If the tide was turned and the ratio of numbers were the opposite THEN we would not need to have this discussion as it would have been decided decades + ago.

    What do ya all think????
    Last edit by nal on Oct 17, '02
  9. by   NRSKarenRN
  10. by   eddy
    I'm perfectly comfortable with being a nurse who is merely part of the medical profession or for that matter if it is detirmined that there is no such thing as that, not being. hehe. Beyond that, who cares. I am happy with the career choice I have made (most days...hehe), and I don't feel the need to have the "P" word behind my job title of nurse to be proud of what I do.

    If you feel like you must justify yourself to others, perhaps you are struggling with justifying YOU to YOURSELF.

    Be yourself and be happy. For the love of all that is sacred in life, quit bending words to make yourself feel important because you can't seem to find the RIGHT things to base your importance on.

    My family refers to my messed up uncle as a professional idiot... but as far as I know that doesn't make him part of the idiot profession. Rather he's just very good and quite dedicated at his role of being an idiot.

    Not my intention of starting a flame war, but jeesh, how long can this go?

    Just be proud. Beyond that, who cares.

    oh... and....

    PS - If you don't get at least a mild laugh out of the things I just said, let me know. I will be glad to hook you up with my uncle so you guys can start justifying HIS "profession" too.

    PSS - Oh boy I better stop now. I am going to be mobbed!

    PSSS - Oh look my professional face licker just jumped on my lap.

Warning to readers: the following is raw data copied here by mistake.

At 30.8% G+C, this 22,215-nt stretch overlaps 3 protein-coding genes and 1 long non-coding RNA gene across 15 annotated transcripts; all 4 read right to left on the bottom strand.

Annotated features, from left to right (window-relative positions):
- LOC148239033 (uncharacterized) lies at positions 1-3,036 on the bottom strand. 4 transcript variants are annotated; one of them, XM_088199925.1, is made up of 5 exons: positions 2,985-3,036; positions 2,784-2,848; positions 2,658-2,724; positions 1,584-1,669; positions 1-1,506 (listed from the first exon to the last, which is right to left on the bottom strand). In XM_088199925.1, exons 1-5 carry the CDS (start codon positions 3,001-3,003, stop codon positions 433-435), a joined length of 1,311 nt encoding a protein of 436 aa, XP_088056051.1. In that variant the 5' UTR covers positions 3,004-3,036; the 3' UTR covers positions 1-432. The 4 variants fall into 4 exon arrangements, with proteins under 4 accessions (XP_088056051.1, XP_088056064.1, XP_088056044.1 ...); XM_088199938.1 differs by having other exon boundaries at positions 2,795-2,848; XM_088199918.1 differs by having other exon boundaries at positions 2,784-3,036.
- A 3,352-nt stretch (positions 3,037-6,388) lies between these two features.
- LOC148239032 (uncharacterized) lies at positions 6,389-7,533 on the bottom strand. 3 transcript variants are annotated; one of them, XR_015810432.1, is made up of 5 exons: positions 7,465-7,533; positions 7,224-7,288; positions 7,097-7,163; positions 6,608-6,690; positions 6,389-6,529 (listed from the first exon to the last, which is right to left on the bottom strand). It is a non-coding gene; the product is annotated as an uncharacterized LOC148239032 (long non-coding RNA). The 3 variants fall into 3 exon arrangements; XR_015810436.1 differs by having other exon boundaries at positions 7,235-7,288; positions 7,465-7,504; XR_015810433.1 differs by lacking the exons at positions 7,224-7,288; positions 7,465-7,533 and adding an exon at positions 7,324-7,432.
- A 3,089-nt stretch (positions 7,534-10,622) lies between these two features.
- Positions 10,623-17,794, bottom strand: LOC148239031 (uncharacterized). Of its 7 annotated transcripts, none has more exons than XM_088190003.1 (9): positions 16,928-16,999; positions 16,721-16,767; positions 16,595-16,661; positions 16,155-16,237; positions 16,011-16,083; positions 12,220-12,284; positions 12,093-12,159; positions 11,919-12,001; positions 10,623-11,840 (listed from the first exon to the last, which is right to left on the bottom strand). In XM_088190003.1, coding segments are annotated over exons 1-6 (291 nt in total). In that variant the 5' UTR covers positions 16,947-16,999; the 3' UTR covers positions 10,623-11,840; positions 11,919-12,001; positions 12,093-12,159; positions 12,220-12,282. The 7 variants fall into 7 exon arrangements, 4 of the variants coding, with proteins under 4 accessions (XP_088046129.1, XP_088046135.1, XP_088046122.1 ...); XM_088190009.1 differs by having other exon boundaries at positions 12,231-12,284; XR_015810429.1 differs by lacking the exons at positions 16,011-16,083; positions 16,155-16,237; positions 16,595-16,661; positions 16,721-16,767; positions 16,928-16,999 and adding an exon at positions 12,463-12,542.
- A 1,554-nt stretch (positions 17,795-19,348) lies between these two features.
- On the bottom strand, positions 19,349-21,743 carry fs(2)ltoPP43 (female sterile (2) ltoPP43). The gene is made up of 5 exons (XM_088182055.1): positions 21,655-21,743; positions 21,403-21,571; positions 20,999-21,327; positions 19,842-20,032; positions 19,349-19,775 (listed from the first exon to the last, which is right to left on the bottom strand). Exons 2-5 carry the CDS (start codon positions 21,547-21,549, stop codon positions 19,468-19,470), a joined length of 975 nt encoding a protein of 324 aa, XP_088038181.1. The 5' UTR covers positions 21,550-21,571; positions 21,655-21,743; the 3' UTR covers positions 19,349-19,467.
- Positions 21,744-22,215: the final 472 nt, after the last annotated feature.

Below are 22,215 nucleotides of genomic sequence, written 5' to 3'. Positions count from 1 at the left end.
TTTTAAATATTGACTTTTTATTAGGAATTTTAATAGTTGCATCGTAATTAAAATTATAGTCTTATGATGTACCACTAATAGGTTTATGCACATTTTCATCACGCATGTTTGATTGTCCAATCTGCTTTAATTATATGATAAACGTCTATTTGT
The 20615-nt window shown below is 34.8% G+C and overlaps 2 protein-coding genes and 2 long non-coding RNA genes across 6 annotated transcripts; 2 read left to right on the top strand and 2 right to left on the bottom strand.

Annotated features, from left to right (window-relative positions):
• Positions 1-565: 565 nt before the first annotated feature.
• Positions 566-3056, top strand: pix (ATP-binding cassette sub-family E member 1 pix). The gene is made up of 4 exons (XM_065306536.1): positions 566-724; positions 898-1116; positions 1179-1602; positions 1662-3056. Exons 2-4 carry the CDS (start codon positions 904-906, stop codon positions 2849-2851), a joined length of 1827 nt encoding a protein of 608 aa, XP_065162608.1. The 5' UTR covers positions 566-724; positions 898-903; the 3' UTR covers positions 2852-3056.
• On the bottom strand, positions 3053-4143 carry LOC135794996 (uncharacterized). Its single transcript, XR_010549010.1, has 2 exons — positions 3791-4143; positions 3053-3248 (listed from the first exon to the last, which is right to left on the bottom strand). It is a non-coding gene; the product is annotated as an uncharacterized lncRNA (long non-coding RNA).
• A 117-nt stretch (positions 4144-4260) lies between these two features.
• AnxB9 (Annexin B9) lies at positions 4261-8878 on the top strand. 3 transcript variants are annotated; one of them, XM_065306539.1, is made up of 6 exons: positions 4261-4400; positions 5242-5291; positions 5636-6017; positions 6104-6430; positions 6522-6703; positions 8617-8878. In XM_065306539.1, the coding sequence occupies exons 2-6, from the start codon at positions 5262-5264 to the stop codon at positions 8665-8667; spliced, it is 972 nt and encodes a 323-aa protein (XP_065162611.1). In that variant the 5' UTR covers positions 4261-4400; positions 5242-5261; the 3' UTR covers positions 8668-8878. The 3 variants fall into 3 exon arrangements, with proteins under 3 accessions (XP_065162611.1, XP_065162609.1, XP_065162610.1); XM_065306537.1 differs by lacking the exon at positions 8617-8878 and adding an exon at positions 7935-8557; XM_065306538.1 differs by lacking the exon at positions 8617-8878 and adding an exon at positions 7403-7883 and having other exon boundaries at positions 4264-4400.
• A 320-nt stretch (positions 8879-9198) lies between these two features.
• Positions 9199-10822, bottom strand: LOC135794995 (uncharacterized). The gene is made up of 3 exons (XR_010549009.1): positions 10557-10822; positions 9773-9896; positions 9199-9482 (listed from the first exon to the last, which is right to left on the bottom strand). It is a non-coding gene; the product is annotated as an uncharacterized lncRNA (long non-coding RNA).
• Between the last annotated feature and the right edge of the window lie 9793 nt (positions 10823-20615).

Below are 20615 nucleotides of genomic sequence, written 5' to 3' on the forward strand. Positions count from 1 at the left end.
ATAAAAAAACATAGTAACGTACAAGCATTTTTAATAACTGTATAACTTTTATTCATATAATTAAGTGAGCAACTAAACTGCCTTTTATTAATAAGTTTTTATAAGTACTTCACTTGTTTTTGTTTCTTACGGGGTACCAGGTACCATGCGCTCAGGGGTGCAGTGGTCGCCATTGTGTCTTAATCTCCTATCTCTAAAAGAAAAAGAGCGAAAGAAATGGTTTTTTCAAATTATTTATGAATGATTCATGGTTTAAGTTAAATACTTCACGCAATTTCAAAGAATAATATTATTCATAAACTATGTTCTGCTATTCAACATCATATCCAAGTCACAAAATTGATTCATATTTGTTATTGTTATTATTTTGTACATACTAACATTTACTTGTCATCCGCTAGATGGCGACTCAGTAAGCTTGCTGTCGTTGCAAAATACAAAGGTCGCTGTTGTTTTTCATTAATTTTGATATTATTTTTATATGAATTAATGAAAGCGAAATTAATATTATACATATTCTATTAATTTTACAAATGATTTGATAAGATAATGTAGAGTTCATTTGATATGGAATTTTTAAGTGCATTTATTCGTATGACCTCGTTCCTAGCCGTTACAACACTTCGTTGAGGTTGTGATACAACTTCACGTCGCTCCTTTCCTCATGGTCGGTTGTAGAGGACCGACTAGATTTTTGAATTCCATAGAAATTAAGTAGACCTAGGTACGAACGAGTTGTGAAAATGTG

PSSSS - Wow... I am out of control that's just my dog.

    PSSSSS - Ok I quit... sorry.
    Last edit by eddy on Oct 18, '02
  11. by   Q.
    I can somewhat relate to simply being happy with what one does. But unfortunately, what makes me just "happy" is NOT nursing, but rather, gardening. If I could feed myself off of being a gardener, I would, but I can't, so I'm a nurse.

    While I like being a nurse, I feel it IS important to justify one's role or importance because look at what's happened as a result of our apathy:

    1. Poor pay which led to:
    2. Poor nurse morale which led to:
    3. Mass exodus from the bedside which led to:
    4. Clinics/day jobs paying you less because you want out so bad which led to:
    5. Nurses leaving the field entirely which led to:
    6. Unsafe staffing levels which led to:
    7. Poor patient outcomes which leads to:
    8. Poor health care

    I will be 30 years old in January, and luckily neither myself or my husband has fallen seriously ill. But the way health care is going, even from a nursing standpoint, is scaring me as I age. The clinic I used to work at has an Efficiency Team from Minnesota I think who changes things around to save money and makes things UNSAFE for nurses and patients. Why? Because we as nurses have NO VOICE and no one gives a rip what we think. Why? Because we don't respect ourselves, as a profession, so why should they? It's cheaper for them to NOT respect us - and, as long as there are nurses out there who don't care about that, will continue.
  12. by   NC_ED_RN
    As a new nurse, licensed less than one year, I can see where nurses may be looked upon by some other "professions" as not being a member of a profession. Yet, my opinion is that most nurses are truly professionals. We are expected and compelled to provide expert nursing care to the sick and injured. By nature of the many defintions of nursing we are professionals. Where nurses get into trouble with the word professional is that there are those out there with the license but do not behave in professional manner. This cast doubt in the public's minds that we are not disciplined enought to be considered professionals. With that I counter, how often and how many doctors or lawyers are disciplined by their sanctioning boards for unethical practice or disregard for the client, read unprofessional practice. Nurses take heart, demostrate with all that you do professionalism and this will be the reality accepted by all.
  13. by   sbic56
    It's pretty clear to me that nursing is part of the medical profession. It can be debated whether or not it is a good profession to get into. I often feel like a waitress with special education, but it is that specialized education that qualifies nurses as part of the medical profession.